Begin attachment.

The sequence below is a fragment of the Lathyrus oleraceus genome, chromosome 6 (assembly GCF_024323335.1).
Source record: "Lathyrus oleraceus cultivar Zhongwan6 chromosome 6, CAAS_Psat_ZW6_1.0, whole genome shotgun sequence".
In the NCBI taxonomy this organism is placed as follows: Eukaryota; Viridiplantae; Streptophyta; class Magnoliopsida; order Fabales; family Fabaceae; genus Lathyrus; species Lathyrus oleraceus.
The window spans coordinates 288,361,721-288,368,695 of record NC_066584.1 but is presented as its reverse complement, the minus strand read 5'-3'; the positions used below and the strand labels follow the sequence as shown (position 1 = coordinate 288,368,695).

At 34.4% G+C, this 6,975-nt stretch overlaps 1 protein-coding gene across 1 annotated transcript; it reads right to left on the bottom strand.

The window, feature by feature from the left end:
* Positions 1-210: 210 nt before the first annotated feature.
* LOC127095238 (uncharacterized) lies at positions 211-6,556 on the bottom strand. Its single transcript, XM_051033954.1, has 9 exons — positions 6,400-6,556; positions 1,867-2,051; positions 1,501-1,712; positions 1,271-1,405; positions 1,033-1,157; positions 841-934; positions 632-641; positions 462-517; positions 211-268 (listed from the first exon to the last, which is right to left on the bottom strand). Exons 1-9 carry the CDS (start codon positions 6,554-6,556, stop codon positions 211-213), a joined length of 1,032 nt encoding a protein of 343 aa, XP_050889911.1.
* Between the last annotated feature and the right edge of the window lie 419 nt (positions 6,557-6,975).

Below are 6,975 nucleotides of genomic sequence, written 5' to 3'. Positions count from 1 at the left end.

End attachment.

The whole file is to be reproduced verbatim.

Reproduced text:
The sequence below is a fragment of the Lathyrus oleraceus genome, chromosome 6 (assembly GCF_024323335.1).
Source record: "Lathyrus oleraceus cultivar Zhongwan6 chromosome 6, CAAS_Psat_ZW6_1.0, whole genome shotgun sequence".
In the NCBI taxonomy this organism is placed as follows: Eukaryota; Viridiplantae; Streptophyta; class Magnoliopsida; order Fabales; family Fabaceae; genus Lathyrus; species Lathyrus oleraceus.
The window spans coordinates 288,361,721-288,368,695 of record NC_066584.1 but is presented as its reverse complement, the minus strand read 5'-3'; the positions used below and the strand labels follow the sequence as shown (position 1 = coordinate 288,368,695).

At 34.4% G+C, this 6,975-nt stretch overlaps 1 protein-coding gene across 1 annotated transcript; it reads right to left on the bottom strand.

The window, feature by feature from the left end:
* Positions 1-210: 210 nt before the first annotated feature.
* LOC127095238 (uncharacterized) lies at positions 211-6,556 on the bottom strand. Its single transcript, XM_051033954.1, has 9 exons — positions 6,400-6,556; positions 1,867-2,051; positions 1,501-1,712; positions 1,271-1,405; positions 1,033-1,157; positions 841-934; positions 632-641; positions 462-517; positions 211-268 (listed from the first exon to the last, which is right to left on the bottom strand). Exons 1-9 carry the CDS (start codon positions 6,554-6,556, stop codon positions 211-213), a joined length of 1,032 nt encoding a protein of 343 aa, XP_050889911.1.
* Between the last annotated feature and the right edge of the window lie 419 nt (positions 6,557-6,975).

Below are 6,975 nucleotides of genomic sequence, written 5' to 3'. Positions count from 1 at the left end.